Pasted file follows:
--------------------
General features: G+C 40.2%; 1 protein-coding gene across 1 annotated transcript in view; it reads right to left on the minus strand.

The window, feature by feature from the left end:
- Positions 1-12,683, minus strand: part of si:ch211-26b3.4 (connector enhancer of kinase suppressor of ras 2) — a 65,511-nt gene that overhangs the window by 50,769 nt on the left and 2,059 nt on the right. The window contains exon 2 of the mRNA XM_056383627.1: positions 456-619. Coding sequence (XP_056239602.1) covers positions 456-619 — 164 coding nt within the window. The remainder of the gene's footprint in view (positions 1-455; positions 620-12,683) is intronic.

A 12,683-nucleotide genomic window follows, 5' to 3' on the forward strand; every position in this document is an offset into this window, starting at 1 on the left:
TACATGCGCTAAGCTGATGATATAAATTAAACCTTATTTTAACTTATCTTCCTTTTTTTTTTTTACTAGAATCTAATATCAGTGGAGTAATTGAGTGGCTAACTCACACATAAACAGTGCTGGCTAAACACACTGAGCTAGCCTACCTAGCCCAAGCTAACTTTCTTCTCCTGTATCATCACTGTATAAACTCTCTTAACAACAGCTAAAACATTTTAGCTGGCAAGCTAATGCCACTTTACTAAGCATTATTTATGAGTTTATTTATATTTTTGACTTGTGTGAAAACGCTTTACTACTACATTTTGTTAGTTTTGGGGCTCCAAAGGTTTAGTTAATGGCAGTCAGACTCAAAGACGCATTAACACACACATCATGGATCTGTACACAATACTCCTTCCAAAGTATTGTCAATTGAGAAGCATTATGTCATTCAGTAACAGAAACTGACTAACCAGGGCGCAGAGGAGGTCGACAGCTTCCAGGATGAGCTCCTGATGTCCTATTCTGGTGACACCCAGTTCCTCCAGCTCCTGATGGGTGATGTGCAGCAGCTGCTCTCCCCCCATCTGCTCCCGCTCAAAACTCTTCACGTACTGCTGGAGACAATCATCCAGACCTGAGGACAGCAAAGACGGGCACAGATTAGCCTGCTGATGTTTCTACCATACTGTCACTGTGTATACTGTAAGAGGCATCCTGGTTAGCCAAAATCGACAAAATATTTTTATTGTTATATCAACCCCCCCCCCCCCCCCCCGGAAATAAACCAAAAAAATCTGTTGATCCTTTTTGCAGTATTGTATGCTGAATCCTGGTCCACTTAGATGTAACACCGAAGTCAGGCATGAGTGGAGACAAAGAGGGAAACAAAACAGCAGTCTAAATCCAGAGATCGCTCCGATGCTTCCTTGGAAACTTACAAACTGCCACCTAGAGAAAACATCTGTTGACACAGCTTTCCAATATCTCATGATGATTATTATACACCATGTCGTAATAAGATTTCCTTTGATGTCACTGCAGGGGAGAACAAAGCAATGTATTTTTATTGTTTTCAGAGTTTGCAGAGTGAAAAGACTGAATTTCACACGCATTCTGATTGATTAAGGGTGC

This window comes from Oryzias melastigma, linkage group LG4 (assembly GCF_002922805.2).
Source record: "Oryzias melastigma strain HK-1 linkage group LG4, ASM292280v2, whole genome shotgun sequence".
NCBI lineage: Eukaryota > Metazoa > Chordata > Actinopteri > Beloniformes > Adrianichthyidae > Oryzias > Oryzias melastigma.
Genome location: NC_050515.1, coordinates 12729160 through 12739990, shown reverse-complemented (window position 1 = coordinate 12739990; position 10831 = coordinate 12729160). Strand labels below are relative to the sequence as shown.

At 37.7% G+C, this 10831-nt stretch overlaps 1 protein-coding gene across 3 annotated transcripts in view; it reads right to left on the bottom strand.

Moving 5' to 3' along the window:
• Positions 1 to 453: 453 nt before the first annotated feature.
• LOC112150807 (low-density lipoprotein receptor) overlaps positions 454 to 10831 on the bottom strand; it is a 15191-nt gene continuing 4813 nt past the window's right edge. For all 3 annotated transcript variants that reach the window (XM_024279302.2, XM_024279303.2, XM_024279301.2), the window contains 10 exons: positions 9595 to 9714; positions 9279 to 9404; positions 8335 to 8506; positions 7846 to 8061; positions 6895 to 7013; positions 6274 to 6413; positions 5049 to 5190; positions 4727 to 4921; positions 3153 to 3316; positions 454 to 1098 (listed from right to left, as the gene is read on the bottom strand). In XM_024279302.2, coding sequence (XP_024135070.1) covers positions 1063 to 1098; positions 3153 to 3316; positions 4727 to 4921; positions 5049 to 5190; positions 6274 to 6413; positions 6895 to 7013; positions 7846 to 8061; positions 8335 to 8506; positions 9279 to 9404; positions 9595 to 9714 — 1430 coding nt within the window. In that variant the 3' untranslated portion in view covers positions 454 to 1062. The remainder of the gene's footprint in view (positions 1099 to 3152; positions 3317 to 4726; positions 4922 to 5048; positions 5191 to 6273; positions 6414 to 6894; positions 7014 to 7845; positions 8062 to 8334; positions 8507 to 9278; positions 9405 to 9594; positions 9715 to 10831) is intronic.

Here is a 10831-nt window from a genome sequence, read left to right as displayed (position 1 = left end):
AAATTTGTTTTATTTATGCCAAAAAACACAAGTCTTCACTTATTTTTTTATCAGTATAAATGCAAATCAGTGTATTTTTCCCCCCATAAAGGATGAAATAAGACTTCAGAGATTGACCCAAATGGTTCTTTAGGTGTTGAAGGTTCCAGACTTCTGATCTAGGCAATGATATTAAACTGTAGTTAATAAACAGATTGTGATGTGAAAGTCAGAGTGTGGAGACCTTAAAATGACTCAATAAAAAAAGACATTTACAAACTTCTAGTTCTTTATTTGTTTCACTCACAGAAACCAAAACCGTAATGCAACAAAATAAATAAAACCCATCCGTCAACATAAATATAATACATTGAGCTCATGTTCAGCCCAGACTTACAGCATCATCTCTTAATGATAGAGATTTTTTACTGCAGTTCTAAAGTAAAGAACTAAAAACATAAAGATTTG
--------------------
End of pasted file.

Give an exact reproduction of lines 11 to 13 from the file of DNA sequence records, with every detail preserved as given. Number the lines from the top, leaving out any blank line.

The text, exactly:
Moving 5' to 3' along the window:
• Positions 1 to 453: 453 nt before the first annotated feature.
• LOC112150807 (low-density lipoprotein receptor) overlaps positions 454 to 10831 on the bottom strand; it is a 15191-nt gene continuing 4813 nt past the window's right edge. For all 3 annotated transcript variants that reach the window (XM_024279302.2, XM_024279303.2, XM_024279301.2), the window contains 10 exons: positions 9595 to 9714; positions 9279 to 9404; positions 8335 to 8506; positions 7846 to 8061; positions 6895 to 7013; positions 6274 to 6413; positions 5049 to 5190; positions 4727 to 4921; positions 3153 to 3316; positions 454 to 1098 (listed from right to left, as the gene is read on the bottom strand). In XM_024279302.2, coding sequence (XP_024135070.1) covers positions 1063 to 1098; positions 3153 to 3316; positions 4727 to 4921; positions 5049 to 5190; positions 6274 to 6413; positions 6895 to 7013; positions 7846 to 8061; positions 8335 to 8506; positions 9279 to 9404; positions 9595 to 9714 — 1430 coding nt within the window. In that variant the 3' untranslated portion in view covers positions 454 to 1062. The remainder of the gene's footprint in view (positions 1099 to 3152; positions 3317 to 4726; positions 4922 to 5048; positions 5191 to 6273; positions 6414 to 6894; positions 7014 to 7845; positions 8062 to 8334; positions 8507 to 9278; positions 9405 to 9594; positions 9715 to 10831) is intronic.